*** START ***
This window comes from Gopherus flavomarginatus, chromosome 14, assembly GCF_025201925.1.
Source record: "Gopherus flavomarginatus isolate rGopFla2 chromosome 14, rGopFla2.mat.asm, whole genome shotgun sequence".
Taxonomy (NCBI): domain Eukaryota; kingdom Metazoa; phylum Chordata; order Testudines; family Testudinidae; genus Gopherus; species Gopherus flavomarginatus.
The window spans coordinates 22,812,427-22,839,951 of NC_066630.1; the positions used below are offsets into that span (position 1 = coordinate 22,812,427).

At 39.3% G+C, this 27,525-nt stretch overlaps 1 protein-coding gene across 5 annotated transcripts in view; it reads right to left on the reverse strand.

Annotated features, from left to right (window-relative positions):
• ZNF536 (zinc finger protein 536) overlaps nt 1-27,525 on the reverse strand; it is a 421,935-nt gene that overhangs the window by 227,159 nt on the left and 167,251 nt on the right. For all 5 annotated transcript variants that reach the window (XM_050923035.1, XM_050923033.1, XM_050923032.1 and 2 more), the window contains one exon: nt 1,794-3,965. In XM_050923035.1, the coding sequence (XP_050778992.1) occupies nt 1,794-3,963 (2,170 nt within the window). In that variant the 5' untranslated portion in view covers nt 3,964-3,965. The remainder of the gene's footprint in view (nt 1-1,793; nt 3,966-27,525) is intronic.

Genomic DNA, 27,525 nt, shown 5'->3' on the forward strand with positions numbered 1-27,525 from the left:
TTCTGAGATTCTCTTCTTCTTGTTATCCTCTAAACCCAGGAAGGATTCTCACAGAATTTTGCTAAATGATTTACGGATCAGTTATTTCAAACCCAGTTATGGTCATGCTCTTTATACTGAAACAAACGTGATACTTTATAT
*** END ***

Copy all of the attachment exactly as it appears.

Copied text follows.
This window comes from Gopherus flavomarginatus, chromosome 14, assembly GCF_025201925.1.
Source record: "Gopherus flavomarginatus isolate rGopFla2 chromosome 14, rGopFla2.mat.asm, whole genome shotgun sequence".
Taxonomy (NCBI): domain Eukaryota; kingdom Metazoa; phylum Chordata; order Testudines; family Testudinidae; genus Gopherus; species Gopherus flavomarginatus.
The window spans coordinates 22,812,427-22,839,951 of NC_066630.1; the positions used below are offsets into that span (position 1 = coordinate 22,812,427).

At 39.3% G+C, this 27,525-nt stretch overlaps 1 protein-coding gene across 5 annotated transcripts in view; it reads right to left on the reverse strand.

Annotated features, from left to right (window-relative positions):
• ZNF536 (zinc finger protein 536) overlaps nt 1-27,525 on the reverse strand; it is a 421,935-nt gene that overhangs the window by 227,159 nt on the left and 167,251 nt on the right. For all 5 annotated transcript variants that reach the window (XM_050923035.1, XM_050923033.1, XM_050923032.1 and 2 more), the window contains one exon: nt 1,794-3,965. In XM_050923035.1, the coding sequence (XP_050778992.1) occupies nt 1,794-3,963 (2,170 nt within the window). In that variant the 5' untranslated portion in view covers nt 3,964-3,965. The remainder of the gene's footprint in view (nt 1-1,793; nt 3,966-27,525) is intronic.

Genomic DNA, 27,525 nt, shown 5'->3' on the forward strand with positions numbered 1-27,525 from the left:
TTCTGAGATTCTCTTCTTCTTGTTATCCTCTAAACCCAGGAAGGATTCTCACAGAATTTTGCTAAATGATTTACGGATCAGTTATTTCAAACCCAGTTATGGTCATGCTCTTTATACTGAAACAAACGTGATACTTTATAT